What is the Family Medical Leave Act Law?
The Family and Medical Leave Act (FMLA) provides covered employees with up to 12 weeks of unpaid, job-protected leave per year. It also requires that group health benefits be maintained during the leave. The FMLA requires employers of 50 or more employees to give up to 12 weeks of unpaid, job-protected leave to eligible employees for the birth or adoption of a child or for the serious illness of the employee or a spouse, child or parent.
To be eligible for FMLA leave, an employee must:
- work for a covered employer;
- have worked for the employer for a total of 12 months;
- have worked at least 1,250 hours over the previous 12 months; and
- work at a location in the United States or in any territory or possession of the United States where at least 50 employees are employed by the employer within 75 miles.
The State of Illinois does not have its own Family and Medical Leave Law. Instead, Illinois employers must follow the federal FMLA.
If you are looking to find and hire aggressive FMLA lawyers who can best help you with a Family and Medical Leave Act (FMLA) question or FMLA lawsuit, Werman Salas P.C. can help you. Learn more about some commonly asked Family Medical Leave Act questions here.
Family Medical Leave Act / FMLA Attorney in Chicago
Did you or an immediate family member have a serious health condition that forced you to miss work? Or do you need a leave of absence from work for the birth or adoption of a child? If you answered yes to either of these questions and are covered by the FMLA, your employer may be required to give you up to 12 weeks of unpaid leave, continue your group insurance coverage, and restore your job at the end of your leave.
How do you know if you’re covered by the FMLA? You need to have worked for your employer for at least one year, worked at least 1,250 hours in the last year, and worked for a company that employs at least 50 employees within 75 miles of the location where you work.
Contact our Chicago FMLA lawyers today for a free, confidential consultation if:
- Your employer denied your request for a leave of absence; or
- Your employer terminated you during your leave of absence or failed to restore your job at the end of your leave.
Pregnancy and FMLA Leave
The Family Medical Leave Act (FMLA) is a complex federal labor law aimed at protecting (pregnant) employees who have to take medical leave in order to care for themselves or a loved one such as a child, sibling or parent. FMLA allows qualified employees of qualified employers to take up to 12 weeks of unpaid time off from work during a specified 12 month time period. The 12 weeks may be taken all at once, or as intermittent leave.
There are important things to keep in mind about FMLA. One of them is that FMLA is unpaid leave and an employer is under no legal obligation to pay you while you are on leave. However, an employer is required to hold your job for you but an employer can ask you to take a vacation and sick time along with FMLA, so you may not have vacation or sick time when you first return to your job.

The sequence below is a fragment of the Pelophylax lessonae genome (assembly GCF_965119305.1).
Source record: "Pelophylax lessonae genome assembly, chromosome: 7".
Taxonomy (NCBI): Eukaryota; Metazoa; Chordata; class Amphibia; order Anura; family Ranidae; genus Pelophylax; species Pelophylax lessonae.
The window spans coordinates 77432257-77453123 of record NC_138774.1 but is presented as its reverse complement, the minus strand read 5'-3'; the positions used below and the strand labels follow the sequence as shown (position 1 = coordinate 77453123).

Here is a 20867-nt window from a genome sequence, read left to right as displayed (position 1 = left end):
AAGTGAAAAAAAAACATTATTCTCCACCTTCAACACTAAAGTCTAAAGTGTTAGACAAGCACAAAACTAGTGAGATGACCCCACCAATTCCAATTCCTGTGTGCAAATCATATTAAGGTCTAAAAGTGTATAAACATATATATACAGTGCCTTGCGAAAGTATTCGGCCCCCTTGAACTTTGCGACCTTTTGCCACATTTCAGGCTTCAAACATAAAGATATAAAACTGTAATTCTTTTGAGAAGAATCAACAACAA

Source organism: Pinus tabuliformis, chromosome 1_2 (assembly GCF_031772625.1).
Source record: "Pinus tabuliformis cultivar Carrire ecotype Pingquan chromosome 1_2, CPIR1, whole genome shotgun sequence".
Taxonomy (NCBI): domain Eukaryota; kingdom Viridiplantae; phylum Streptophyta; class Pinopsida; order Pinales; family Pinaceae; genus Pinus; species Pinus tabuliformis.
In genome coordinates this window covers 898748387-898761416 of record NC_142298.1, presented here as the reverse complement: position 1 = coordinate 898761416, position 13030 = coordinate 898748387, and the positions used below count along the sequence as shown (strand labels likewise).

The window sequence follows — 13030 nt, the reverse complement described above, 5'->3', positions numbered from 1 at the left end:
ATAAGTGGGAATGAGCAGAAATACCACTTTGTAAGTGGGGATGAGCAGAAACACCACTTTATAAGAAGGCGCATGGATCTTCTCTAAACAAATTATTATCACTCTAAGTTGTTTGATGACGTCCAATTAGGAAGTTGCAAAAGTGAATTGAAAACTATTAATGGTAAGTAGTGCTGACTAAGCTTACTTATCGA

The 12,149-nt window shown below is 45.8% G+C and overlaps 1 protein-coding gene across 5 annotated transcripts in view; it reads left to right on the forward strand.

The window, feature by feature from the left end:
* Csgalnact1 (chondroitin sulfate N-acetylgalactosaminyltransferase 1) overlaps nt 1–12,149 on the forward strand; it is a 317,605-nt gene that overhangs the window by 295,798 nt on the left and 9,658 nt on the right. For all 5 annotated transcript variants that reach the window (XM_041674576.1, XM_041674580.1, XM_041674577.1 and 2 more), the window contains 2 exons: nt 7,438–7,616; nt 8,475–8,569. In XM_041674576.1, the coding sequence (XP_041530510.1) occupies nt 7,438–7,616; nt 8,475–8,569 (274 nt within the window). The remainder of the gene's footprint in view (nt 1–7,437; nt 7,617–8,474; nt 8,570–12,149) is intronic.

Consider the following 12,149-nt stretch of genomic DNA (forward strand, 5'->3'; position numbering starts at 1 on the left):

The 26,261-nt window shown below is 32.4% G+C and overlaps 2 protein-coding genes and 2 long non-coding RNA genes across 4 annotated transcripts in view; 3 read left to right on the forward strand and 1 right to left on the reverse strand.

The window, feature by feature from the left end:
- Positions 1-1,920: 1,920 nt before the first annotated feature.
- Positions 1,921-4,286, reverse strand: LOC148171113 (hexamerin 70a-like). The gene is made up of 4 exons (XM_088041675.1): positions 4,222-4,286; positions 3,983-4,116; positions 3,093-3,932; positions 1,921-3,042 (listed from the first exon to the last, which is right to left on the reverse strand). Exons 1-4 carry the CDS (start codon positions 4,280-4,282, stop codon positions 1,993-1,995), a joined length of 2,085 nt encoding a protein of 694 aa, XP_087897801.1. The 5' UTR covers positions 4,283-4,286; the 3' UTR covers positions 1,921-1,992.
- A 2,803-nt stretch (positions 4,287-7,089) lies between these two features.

Another important aspect to keep in mind about FMLA is the qualifications for employers and employees.
In the private sector, if your employer has 50 or more employees including part-time employees within 75 miles of each other, your employer is covered by FMLA. The reason for the number of employees and the distance is simple: the employer is able to absorb the loss of a worker. Small businesses, like a daycare center with 12 employees, may not be able to function without hiring a replacement for 12 weeks so you can take your leave. FMLA is intended to let employees take time to attend to family and medical issues while also ensuring a business does not go under as a result.
Public sector employers are covered regardless of employee size. From the employee perspective, for the employee working for a company that is covered by FMLA, two conditions qualifications must be met:
- Worked for the employer for at least 12 months
- Worked at least 1250 hours within 12 months prior to taking leave
These are the conditions mandated by the Family Medical Leave Act Law; however, an employer may require more information such as certification from a doctor that FMLA leave is needed. FMLA is limited to serious medical conditions and is not to be substituted for sick days, and an employer may request doctor certification for FMLA leave.
With the complexities and intricacies associated with FMLA, employers are required to have an FMLA policy that complies with the law and sometimes aspects get missed, causing the denial of FMLA leave or loss of employment. The FMLA Lawyers at Werman Salas have handled FMLA claims, and are well versed in its intricacies and complexities. Let us help you understand your rights under FMLA and pursue your FMLA claim to your satisfaction.